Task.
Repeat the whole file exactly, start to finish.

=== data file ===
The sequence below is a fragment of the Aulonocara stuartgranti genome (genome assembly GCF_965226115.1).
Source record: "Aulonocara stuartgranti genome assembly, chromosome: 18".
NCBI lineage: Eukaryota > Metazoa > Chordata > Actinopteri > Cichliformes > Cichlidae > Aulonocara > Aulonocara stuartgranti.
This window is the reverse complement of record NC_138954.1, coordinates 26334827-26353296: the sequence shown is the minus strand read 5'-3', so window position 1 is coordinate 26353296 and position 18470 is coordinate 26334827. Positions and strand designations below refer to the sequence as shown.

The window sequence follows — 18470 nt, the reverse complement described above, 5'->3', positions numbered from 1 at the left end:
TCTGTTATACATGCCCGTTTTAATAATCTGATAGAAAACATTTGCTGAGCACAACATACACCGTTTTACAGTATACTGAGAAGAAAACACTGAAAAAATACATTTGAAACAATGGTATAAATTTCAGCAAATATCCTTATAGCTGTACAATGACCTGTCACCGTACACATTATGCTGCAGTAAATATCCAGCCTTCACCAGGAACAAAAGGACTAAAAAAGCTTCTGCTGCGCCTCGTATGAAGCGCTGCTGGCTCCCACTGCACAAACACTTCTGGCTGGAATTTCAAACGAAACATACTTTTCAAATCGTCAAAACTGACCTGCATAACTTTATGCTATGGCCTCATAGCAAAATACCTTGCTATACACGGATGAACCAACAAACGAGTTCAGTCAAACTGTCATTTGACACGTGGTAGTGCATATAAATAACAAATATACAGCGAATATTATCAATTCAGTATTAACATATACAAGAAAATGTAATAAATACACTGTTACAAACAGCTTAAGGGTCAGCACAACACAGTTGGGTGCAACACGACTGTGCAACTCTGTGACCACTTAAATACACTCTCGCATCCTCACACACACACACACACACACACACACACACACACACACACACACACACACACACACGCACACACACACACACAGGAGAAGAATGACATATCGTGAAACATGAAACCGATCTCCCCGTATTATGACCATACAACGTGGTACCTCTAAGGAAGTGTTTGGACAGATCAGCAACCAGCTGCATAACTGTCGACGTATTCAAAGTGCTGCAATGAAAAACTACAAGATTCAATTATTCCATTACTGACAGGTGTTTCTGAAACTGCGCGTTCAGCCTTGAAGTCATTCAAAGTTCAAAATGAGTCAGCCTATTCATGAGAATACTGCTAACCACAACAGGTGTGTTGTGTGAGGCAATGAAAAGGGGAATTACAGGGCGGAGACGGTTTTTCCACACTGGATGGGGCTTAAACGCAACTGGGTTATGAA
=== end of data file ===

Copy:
The sequence below is a fragment of the Aulonocara stuartgranti genome (genome assembly GCF_965226115.1).
Source record: "Aulonocara stuartgranti genome assembly, chromosome: 18".
NCBI lineage: Eukaryota > Metazoa > Chordata > Actinopteri > Cichliformes > Cichlidae > Aulonocara > Aulonocara stuartgranti.
This window is the reverse complement of record NC_138954.1, coordinates 26334827-26353296: the sequence shown is the minus strand read 5'-3', so window position 1 is coordinate 26353296 and position 18470 is coordinate 26334827. Positions and strand designations below refer to the sequence as shown.

The window sequence follows — 18470 nt, the reverse complement described above, 5'->3', positions numbered from 1 at the left end:
TCTGTTATACATGCCCGTTTTAATAATCTGATAGAAAACATTTGCTGAGCACAACATACACCGTTTTACAGTATACTGAGAAGAAAACACTGAAAAAATACATTTGAAACAATGGTATAAATTTCAGCAAATATCCTTATAGCTGTACAATGACCTGTCACCGTACACATTATGCTGCAGTAAATATCCAGCCTTCACCAGGAACAAAAGGACTAAAAAAGCTTCTGCTGCGCCTCGTATGAAGCGCTGCTGGCTCCCACTGCACAAACACTTCTGGCTGGAATTTCAAACGAAACATACTTTTCAAATCGTCAAAACTGACCTGCATAACTTTATGCTATGGCCTCATAGCAAAATACCTTGCTATACACGGATGAACCAACAAACGAGTTCAGTCAAACTGTCATTTGACACGTGGTAGTGCATATAAATAACAAATATACAGCGAATATTATCAATTCAGTATTAACATATACAAGAAAATGTAATAAATACACTGTTACAAACAGCTTAAGGGTCAGCACAACACAGTTGGGTGCAACACGACTGTGCAACTCTGTGACCACTTAAATACACTCTCGCATCCTCACACACACACACACACACACACACACACACACACACACACACACACACACACACACGCACACACACACACACAGGAGAAGAATGACATATCGTGAAACATGAAACCGATCTCCCCGTATTATGACCATACAACGTGGTACCTCTAAGGAAGTGTTTGGACAGATCAGCAACCAGCTGCATAACTGTCGACGTATTCAAAGTGCTGCAATGAAAAACTACAAGATTCAATTATTCCATTACTGACAGGTGTTTCTGAAACTGCGCGTTCAGCCTTGAAGTCATTCAAAGTTCAAAATGAGTCAGCCTATTCATGAGAATACTGCTAACCACAACAGGTGTGTTGTGTGAGGCAATGAAAAGGGGAATTACAGGGCGGAGACGGTTTTTCCACACTGGATGGGGCTTAAACGCAACTGGGTTATGAA